Sorbents

Sorbents, materials used to recover liquidsSorbents are materials used to recover liquids (leaks, drips, spills, etc.). Synthetic sorbents are made of polypropylene – a type of plastic – and are designed to adsorb liquids onto their surfaces, while more basic sorbents like rags, corn cobs, recycled cellulose, vermiculite or clay actually absorb the liquids into the material itself.

Polypropylene is a petroleum based product, and will naturally repel water while adsorbing any oil or oil-based liquids. Water-based spills can be absorbed by polypropylene products after they have been treated with a surfactant.  Often sorbents are color coded to help the user select the correct one.

Consider how to dispose of the sorbents prior to purchasing them. If you plan to apply any spilled material that has been absorbed, it must be easily handled for dispersal at or below the labeled rate, to a labeled site, which has not already received the maximum rate allowed. If you select a material, like a pad, that cannot be applied, have a plan for how to dispose of the material (state sponsored clean-sweep hazardous waste collection, or private hazardous waste contractor). All materials for disposal require proper identification of the contents (product name, active ingredient, approximate amount).

There are three general types of sorbents.

  1. Universal sorbents. Will absorb any liquid, including aggressive liquids, such as acids and bases, and are flexible enough to soak up cleaners, water-based fluids, alcohol and gasoline.  Universal sorbents may be made from polypropylene treated with a surfactant or expanded silicates.
  2. Petroleum sorbents. These are designed to absorb oil or other petroleum-based liquids. They will not absorb any water-based liquids. These sorbents are made of polypropylene or treated cellulose.
  3. Maintenance sorbents. These are designed to absorb non-aggressive liquids found in industrial and business operations. Some are made of recycled cotton, wool, paper or corn cobs. There are also some made of polypropylene.

Forms of Sorbents

  1. Booms, socks and mini booms can be placed around a spill or machine to keep the liquid from moving.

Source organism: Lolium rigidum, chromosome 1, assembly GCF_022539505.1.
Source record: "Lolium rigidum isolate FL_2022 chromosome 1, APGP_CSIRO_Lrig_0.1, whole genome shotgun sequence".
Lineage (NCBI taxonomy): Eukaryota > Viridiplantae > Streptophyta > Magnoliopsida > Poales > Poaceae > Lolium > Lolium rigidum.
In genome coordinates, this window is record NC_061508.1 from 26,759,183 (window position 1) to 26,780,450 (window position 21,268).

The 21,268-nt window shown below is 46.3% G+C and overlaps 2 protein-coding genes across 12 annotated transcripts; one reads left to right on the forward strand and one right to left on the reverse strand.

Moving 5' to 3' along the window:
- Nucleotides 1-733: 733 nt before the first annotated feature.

2. Pillows are good for absorbing large spills of liquids. They may also be used in maintenance mode for recurring leaks from valves or pipes.
  3. Pads and rolls are used to catch drips and leaks as they occur. These can be used in high-traffic aisles or next to machines. Pads can be laid under machines, or valves.
  4.  Loose sorbents are granules formulated to absorb liquids when poured on the spill. Loose sorbents are typically used on small liquid spills.

 

ABSORBENT: Booms

Absorbant boomsBooms are available in 5″ and 8″ diameters and come in 10 foot or 20 foot lengths. Booms can be snapped together for use on water, or when extra length is needed. They are also material-specific and are used to stop and absorb large spills.

ABSORBENT: Socks

Absorbent socksSocks are manufactured with a highly absorbent material covered with a strong polyester sleeve. Placed around a spill, socks are used to stop the spread of the spill.

ABSORBENT: Pads

Absorbent padsUsed to block drains in an emergency. This product will adhere to oily and dirty tanks and drums to plug and dike a spill.

ABSORBENT: Pads

Absorbent padsUsed to block drains in an emergency. This product will adhere to oily and dirty tanks and drums to plug and dike a spill.

 

Sorbent Capacity

When purchasing sorbent, consider the ratio of needed absorbent to the volume or weight of spilled material. Sorbent packaging lists the holding capacity, such as the weight it absorbs in relation to itself, for example, “Absorbs 10 times its weight.”  The capacity may be listed as the amount of liquid absorbed, for example “Absorbs 6 gallons.”  Assessing a sorbent’s capacity by the number of gallons it will absorb is probably the most accurate way to judge its capacity. As an example; a polypropylene boom four feet long and three inches in diameter will absorb about 1 to 1 1/4 gallons of liquid. A polypropylene pad 16″ x 20″ that is 3/16″ thick will absorb almost 32 fluid ounces of liquid.

Information on Sorbents

Photos: PSU PSEP

Compiled by Ron Gardner
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